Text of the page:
“Re:Configurations” was an evening-length performance focusing on issues of lesbian, gay, bisexual, and transgender relationship and partnership that premiered in Tucson, Nov. 2006. I co-directed the show with Jennifer Hoefle. The performance featured the participation of ten LGBT community members between the ages of 18 and 68, recruited with the help of Wingspan, Tucson’s LGBT resource center. During eight weekend workshops (facilitated by Hoefle and I), participants developed movement and writing material that was used to shape the performance. Community sections wove together seven dances by Tucson choreographers from who created new work or “reconfigured” existing repertory as same sex duets.
The project was, in part, a response to Proposition 107, the November 2006 ballot initiative seeking an Arizona state constitutional amendment limiting benefits of domestic partners. (Prop 107 failed the week after the show premiered. Two years later, in 2008, Arizonans voted to amend the state constitution to define marriage as between one man and one woman.)
Plans to restage “Re:Configurations” are currently under consideration.
It was the most moving and intimate educational display of LGBT reality I’ve ever seen. Awesome. Awestruck. – Anonymous audience member (from survey)
Thank you for putting this amazing show together. Often LGBT people are portrayed in media (and in art) as being either comedic relief or victims. It feels really important, and like a blessing, to have pieces of my queer life reflected back to me as neither funny nor victimized. It felt so good to see LGBT people reflected as beautiful for a little while. –TC Tolbert, audience member
Thank you to the directors of Re:Configurations for creating a new way to help us understand love. Thank you to the community members who participated in Re:Configurations. Your stories were deeply courageous, touching, and unforgettable. Thank you to all the dancers and choreographers. It was startling and gorgeous to see same-sex dancers moving together in ways I’ve previously only seen danced by male-female couples. I left feeling awake to the beauty and tenderness of love in all of its diversity. –Laura Markowitz, 42, writer and former publisher of In the Family magazine
I didn’t want to go … I thought it was going to be another flamboyant gay pride event. I was wrong. It was poignant, artful and ultimately inspirational about being true to yourself no matter how raw the experience might be. –Bob Demers, 47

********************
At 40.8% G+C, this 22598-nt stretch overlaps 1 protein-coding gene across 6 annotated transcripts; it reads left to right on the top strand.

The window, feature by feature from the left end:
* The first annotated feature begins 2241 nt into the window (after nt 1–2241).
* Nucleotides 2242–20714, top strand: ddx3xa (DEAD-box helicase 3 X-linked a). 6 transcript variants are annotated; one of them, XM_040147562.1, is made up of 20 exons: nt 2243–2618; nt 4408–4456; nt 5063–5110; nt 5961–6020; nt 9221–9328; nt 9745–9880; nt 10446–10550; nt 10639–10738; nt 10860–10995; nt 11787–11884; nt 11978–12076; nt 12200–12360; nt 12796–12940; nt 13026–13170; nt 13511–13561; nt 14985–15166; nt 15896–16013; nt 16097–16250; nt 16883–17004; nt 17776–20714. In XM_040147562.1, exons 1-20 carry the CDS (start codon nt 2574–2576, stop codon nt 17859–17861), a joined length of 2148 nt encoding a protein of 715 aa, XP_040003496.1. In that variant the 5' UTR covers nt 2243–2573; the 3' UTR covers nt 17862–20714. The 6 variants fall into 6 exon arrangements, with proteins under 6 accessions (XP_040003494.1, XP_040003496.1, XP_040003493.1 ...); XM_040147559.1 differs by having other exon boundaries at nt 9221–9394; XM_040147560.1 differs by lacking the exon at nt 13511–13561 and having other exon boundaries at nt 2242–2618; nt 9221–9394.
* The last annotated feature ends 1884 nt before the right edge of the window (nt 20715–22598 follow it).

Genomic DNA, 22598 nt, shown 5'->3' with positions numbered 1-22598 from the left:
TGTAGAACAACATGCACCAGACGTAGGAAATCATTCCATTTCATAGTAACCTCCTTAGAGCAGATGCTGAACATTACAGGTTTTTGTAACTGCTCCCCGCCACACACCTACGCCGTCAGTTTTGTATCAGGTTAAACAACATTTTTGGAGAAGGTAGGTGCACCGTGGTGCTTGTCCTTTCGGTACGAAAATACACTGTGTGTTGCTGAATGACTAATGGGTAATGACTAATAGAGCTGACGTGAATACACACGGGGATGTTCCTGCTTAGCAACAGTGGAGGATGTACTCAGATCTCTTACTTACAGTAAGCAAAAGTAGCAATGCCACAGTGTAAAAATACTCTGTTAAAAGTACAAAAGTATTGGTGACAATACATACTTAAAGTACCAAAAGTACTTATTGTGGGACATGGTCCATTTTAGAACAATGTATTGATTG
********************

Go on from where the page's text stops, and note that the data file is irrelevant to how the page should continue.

When I took my seat waiting for the show to start I was a little uncomfortable. Through the show I became more and more open-minded. By the end of the show I viewed the LGBT community completely differently. I got an understanding of their feelings and what they have to go through. It was an amazing performance. –Amanda Frear, 10th grader
I was inspired by the community participants’ openness and ability to share such raw stories. I learned that intimacy can be a public thing and still maintain integrity. The project far exceeded my expectations. I felt enriched by the project, as I got to be a part of something so socially important. – April Greengard, NEW ART dancer & choreographer
I was never before interested in performing in any way. Dance seemed especially terrifying. But I realized through the workshops that there was potential to express things through movement that were difficult to put into words. I could see that even small gestures could communicate feelings and experiences that people could relate to. I didn’t have to find the right words, I didn’t have to do what I thought of as “dance”, I could create a movement that felt natural to me. This was not only beneficial for telling my story, but surprisingly helped me to connect with my body in a way I hadn’t before. I really began to feel like I have a voice. The feedback was incredible, people relating similar stories back to me and others letting me know that they had absolutely no previous awareness about things I had talked about. So, I realized that not only was I not alone in my experiences, but that speaking up about them could be helpful and actually matter. -Anne Iverson, Community cast member